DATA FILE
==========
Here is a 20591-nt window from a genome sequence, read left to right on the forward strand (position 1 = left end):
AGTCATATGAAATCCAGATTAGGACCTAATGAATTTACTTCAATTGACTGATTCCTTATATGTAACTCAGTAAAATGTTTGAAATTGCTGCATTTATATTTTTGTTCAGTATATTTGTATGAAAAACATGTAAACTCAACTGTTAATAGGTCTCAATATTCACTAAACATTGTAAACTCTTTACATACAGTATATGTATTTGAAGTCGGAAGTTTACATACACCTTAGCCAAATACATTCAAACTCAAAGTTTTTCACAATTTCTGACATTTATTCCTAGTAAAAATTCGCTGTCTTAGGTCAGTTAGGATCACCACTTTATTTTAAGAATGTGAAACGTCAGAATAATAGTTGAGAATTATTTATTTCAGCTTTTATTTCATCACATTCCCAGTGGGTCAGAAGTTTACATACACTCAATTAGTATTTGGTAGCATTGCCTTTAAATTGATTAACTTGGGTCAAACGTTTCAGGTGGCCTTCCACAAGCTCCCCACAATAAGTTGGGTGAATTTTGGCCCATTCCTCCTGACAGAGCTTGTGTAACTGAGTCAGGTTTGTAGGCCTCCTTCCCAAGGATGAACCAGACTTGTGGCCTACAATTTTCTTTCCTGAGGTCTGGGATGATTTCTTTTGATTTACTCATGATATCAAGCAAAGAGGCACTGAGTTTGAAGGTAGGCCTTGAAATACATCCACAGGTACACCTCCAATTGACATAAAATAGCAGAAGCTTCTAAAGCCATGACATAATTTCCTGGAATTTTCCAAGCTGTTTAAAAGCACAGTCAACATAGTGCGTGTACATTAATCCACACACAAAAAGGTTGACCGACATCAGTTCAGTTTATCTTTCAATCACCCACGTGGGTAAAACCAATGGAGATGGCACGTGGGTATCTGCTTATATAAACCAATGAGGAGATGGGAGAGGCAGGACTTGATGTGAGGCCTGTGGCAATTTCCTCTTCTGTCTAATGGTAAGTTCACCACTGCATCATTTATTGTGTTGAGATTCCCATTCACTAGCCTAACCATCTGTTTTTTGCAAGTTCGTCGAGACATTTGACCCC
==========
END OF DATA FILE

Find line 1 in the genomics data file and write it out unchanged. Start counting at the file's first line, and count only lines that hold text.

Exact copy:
Here is a 20591-nt window from a genome sequence, read left to right on the forward strand (position 1 = left end):